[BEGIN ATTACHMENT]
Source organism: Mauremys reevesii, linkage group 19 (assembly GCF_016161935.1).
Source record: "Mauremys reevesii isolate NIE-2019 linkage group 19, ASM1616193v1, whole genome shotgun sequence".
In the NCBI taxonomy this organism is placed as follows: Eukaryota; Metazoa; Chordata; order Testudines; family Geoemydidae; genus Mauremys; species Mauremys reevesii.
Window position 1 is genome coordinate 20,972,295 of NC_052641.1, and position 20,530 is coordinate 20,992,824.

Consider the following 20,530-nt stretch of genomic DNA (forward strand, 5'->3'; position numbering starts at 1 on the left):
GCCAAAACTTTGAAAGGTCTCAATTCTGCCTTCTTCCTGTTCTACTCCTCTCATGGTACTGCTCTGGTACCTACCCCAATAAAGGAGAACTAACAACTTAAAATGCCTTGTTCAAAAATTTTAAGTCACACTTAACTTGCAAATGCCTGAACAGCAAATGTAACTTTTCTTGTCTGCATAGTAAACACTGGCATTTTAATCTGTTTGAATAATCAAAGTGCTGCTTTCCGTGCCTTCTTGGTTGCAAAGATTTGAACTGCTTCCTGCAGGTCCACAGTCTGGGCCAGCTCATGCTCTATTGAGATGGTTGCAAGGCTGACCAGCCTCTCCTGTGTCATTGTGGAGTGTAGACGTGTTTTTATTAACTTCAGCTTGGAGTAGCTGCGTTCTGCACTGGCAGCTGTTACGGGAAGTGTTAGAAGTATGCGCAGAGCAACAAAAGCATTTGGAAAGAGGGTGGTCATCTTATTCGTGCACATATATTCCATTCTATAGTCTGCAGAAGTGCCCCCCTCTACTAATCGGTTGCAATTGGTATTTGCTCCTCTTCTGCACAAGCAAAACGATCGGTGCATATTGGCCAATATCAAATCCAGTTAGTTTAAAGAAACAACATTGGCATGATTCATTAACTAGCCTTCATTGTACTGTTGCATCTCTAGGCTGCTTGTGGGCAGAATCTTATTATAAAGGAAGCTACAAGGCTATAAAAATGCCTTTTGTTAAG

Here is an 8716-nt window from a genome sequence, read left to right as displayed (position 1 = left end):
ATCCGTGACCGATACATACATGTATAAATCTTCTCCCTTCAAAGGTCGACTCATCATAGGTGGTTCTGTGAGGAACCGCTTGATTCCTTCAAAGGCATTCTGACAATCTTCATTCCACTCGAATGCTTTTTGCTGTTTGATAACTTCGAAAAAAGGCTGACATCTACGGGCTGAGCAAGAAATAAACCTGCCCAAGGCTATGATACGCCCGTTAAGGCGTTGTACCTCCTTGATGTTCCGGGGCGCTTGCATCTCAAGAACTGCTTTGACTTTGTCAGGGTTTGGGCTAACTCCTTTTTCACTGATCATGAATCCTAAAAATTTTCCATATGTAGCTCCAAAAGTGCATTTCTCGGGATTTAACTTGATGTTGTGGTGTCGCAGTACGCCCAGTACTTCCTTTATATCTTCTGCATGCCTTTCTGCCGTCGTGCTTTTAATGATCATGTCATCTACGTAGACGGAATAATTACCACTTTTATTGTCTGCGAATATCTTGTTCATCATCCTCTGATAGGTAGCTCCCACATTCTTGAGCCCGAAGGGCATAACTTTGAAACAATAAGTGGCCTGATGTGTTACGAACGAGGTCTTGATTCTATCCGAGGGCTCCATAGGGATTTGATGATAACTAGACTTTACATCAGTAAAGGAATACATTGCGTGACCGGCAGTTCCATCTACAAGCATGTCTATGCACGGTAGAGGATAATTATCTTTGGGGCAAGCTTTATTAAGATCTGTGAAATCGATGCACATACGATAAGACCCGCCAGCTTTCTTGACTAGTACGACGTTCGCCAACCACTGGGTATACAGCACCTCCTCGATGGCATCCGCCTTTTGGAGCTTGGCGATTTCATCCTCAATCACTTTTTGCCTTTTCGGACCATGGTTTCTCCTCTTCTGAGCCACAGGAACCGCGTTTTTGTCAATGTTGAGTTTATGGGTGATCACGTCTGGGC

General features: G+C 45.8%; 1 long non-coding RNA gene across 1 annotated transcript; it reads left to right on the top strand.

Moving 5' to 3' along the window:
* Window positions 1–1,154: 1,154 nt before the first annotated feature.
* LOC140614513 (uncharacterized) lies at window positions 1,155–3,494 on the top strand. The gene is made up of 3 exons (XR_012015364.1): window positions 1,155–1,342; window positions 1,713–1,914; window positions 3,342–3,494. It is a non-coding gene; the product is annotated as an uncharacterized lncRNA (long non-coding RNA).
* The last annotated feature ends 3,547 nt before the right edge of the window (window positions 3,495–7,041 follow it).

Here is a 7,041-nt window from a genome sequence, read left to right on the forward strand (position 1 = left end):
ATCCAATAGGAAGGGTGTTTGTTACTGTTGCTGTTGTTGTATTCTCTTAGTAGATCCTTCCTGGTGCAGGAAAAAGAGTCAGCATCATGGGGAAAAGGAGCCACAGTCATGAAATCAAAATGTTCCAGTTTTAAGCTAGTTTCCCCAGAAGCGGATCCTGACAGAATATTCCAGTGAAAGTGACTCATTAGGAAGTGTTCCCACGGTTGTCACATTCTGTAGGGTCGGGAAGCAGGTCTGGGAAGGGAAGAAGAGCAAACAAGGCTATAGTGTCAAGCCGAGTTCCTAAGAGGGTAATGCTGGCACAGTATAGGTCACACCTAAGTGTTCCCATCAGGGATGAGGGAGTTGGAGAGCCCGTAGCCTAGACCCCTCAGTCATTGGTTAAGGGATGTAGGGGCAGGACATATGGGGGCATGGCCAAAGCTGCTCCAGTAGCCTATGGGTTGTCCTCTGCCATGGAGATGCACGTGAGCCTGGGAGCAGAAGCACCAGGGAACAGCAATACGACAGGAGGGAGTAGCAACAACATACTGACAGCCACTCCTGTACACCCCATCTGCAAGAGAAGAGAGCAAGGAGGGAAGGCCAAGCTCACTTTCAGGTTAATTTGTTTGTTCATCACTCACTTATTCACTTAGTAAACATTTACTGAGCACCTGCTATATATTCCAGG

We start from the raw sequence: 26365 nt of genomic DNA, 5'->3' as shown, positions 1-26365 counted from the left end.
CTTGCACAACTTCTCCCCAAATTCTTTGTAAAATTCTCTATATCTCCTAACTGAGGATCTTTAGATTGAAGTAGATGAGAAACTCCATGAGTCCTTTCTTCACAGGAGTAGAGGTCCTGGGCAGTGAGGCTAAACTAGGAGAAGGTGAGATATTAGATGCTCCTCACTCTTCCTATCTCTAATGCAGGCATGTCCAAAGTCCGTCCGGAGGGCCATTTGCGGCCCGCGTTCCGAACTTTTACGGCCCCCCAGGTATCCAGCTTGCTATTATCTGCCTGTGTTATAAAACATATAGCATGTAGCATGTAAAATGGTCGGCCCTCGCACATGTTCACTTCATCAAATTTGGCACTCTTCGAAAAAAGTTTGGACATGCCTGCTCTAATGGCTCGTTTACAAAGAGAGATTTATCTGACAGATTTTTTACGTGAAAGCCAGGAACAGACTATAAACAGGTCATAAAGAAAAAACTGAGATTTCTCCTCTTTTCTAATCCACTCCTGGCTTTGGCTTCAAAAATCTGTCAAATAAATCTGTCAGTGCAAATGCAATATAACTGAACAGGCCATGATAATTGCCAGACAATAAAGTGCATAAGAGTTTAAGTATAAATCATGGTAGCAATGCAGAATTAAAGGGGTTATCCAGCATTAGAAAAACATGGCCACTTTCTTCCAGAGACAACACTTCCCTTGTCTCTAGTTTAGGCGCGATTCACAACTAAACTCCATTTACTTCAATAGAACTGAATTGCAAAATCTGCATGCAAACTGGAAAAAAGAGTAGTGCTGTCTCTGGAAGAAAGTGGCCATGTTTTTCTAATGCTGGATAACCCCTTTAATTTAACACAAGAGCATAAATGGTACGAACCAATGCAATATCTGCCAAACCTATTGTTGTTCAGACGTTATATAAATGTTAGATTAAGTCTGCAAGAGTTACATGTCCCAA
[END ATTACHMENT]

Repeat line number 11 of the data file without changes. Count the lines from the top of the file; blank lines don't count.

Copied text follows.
* Window positions 1–1,154: 1,154 nt before the first annotated feature.